From: Erik Lavesson (email suppressed)
Date: Thu Aug 06 2009 - 13:21:09 PDT
I just want to throw in this quick link in this context - however distant it
may seem to your discussion.. A quite astonishing book review by our old
friend Glenn Beck.
On Thu, Aug 6, 2009 at 9:43 PM, Chuck Kleinhans
> Perhaps it would be useful here to distinguish tactical and strategic
> analysis and plans.
> In a strategic (more global, long range) sense, there are a wide range of
> institutions that perpetuate a system that produces "public opinion" (in
> liberal terms) or "ideology" (in Marxist terms).
> In tactical (short range, immediate, specifically targeted) terms, Fox News
> is a significant right wing institution promoting certain extreme right
> From a traditional left view it is important to have the strategic view in
> mind so you make sure your goals and overall analysis is comprehensive, but
> it is only possible to effectively organize around tactical matters. Thus,
> sometimes "politics makes strange bedfellows" on the tactical front. Or
> another saying from practical political organizing: the organizer should be
> one step ahead of the folks she is organizing, but only one step.
> Therefore, yes, Fox News is one enemy, but only one enemy (in the US right
> wing radio would be another, similar one). But it is well worth the effort
> to fight back against Fox for numerous reasons.
> If you watch The Daily Show you can often see them mocking a standard Fox
> behavior. All the Fox commentators utter exactly the same talking points in
> the same catch phrases every news cycle. (During the GW Bush admin these
> seemed to come directly from Karl Rove inside the WHite House.) The story
> of Bill Clinton bringing back the two journalists from N. Korea was an
> example. The Daily Show did a quick montage of various Fox figures saying
> exactly the same thing (all indicating this was a terrible thing to have
> taken place). Of course it was humorous (mechanical repetition by humans is
> easily comic) but it also amplified the point that Fox is more concerned
> with trying to score political points than actually facing human reality
> (and managing to try to change a good thing into a menacing, corrupt,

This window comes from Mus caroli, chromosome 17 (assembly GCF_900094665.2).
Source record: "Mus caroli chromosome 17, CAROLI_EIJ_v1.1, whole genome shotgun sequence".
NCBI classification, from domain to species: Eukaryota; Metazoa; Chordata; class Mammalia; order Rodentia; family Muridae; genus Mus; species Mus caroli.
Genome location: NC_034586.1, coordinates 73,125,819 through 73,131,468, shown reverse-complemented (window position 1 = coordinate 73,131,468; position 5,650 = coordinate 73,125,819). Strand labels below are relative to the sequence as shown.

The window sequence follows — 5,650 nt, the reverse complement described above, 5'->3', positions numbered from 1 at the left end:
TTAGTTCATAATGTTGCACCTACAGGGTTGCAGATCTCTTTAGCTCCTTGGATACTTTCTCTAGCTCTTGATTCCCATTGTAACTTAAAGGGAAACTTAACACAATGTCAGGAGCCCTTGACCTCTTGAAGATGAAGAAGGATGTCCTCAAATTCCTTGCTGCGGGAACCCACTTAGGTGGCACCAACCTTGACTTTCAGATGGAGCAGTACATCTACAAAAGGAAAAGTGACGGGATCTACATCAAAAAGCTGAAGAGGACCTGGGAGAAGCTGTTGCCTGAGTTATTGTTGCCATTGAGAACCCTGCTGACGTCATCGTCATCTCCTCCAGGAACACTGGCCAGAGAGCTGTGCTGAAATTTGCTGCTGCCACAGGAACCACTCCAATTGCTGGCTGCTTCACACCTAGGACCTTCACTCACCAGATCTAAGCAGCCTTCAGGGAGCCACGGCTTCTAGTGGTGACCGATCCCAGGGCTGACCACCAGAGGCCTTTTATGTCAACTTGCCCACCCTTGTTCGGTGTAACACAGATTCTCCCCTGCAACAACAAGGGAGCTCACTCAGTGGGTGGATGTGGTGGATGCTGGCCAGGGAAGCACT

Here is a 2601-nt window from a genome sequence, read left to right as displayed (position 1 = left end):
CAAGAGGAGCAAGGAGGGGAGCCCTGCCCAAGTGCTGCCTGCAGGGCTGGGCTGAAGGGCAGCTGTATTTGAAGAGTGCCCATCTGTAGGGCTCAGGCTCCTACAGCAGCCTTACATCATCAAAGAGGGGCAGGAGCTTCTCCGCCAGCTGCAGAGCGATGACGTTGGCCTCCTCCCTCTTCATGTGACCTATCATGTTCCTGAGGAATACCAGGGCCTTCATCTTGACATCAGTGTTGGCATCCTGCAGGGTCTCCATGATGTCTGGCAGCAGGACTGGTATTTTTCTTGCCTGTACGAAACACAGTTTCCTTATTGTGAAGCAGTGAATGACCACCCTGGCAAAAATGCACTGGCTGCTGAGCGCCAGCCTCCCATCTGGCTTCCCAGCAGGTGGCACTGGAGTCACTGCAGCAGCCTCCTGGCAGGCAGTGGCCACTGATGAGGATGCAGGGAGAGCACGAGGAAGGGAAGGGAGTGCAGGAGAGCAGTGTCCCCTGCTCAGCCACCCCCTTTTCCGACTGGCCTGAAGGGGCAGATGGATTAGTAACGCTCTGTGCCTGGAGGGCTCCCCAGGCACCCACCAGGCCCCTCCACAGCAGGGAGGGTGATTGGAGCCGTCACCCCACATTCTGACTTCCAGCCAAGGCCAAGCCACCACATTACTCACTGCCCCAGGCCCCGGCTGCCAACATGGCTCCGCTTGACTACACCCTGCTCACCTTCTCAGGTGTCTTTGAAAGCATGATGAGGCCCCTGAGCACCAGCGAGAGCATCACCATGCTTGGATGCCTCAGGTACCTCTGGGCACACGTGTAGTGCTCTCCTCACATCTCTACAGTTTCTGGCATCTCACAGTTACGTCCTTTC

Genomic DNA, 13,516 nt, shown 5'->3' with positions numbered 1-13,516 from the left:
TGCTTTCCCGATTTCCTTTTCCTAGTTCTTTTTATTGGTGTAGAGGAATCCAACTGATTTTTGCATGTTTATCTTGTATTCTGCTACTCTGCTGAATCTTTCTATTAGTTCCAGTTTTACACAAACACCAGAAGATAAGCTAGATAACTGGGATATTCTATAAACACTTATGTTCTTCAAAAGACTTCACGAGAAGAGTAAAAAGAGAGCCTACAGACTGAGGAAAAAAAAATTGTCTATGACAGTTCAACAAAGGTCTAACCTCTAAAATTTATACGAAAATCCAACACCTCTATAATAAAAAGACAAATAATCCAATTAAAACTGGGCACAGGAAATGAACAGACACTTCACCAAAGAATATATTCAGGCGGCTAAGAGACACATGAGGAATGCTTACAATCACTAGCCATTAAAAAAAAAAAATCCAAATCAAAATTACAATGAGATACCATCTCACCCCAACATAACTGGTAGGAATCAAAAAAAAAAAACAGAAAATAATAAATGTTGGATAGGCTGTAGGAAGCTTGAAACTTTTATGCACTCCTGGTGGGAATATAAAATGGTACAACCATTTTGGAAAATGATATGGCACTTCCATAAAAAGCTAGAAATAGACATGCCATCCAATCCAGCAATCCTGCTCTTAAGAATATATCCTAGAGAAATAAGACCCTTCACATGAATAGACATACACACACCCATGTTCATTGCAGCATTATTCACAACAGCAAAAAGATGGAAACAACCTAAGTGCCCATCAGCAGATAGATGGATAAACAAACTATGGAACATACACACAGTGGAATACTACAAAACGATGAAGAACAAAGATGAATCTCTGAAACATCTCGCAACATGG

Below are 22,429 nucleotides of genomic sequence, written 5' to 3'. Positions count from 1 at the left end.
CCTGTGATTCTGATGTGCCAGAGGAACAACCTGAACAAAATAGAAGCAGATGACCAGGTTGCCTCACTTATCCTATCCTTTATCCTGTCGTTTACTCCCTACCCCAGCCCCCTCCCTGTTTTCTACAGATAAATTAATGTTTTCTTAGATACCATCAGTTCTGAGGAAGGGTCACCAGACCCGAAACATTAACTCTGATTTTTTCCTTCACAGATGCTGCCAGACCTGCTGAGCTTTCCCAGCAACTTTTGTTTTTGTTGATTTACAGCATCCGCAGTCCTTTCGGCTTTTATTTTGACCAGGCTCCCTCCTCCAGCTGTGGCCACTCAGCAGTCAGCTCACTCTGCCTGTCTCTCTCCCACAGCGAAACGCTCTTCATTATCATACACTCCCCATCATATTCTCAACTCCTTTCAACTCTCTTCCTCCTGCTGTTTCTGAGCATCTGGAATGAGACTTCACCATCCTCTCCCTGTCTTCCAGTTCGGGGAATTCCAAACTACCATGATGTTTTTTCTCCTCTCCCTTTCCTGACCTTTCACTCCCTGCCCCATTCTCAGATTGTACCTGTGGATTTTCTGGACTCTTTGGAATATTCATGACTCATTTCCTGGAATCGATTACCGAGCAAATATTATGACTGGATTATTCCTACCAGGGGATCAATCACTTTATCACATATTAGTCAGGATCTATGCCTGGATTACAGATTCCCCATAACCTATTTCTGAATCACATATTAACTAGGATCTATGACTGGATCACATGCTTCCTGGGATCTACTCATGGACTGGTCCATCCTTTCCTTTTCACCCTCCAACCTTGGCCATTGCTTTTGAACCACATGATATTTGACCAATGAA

> dangerous thing). But, it also taught a further lesson: that the Fox on air
> folks really are little puppets and don't think for themselves but just
> parrot a talking point generated elsewhere.
> It's also worth pointing out that there is a considerable difference
> between the left and right in terms of these news commentaries. (I speak
> from recent research done while driving from Chicago to Oregon with my old
> buddy John Hess who I forced to listen to Limbaugh et al). The right is
> really simplistic, dogmatic, and unimaginative. Most of the time they just
> say the same thing over and over again. For Limbaugh (radio) he just chews
> on the same talking point of the day all during the hours he is on air. For
> Fox News, different faces succeed each other, but to the same end in one
> news cycle.
> In contrast, the MSNBC (cable TV) or Pacifica (radio) folks try to offer
> some kind of larger analysis and thus appeal to reason, not just passion or
> sloganeering, to make their points. This is probably built into liberals:
> they really think that they can teach people, persuade them with appeals to
> reason, provide information so people can learn and grow. I think that
> old-fashioned conservatives (I'm thinking of Goldwater) also thought they
> could lay things out clearly and reasonably and win people to their views.
> Today, the right is much more cynical (think Rove) and opportunistic than
> principled. How this works out strategically is clear: the Republican Party
> is now ever shrinking, and beholden to its fringe right elements: tea
> baggers and birthers at the moment.
> CHUCK KLEINHANS
> For info on FrameWorks, contact Pip Chodorov at <email suppressed>.
For info on FrameWorks, contact Pip Chodorov at <email suppressed>.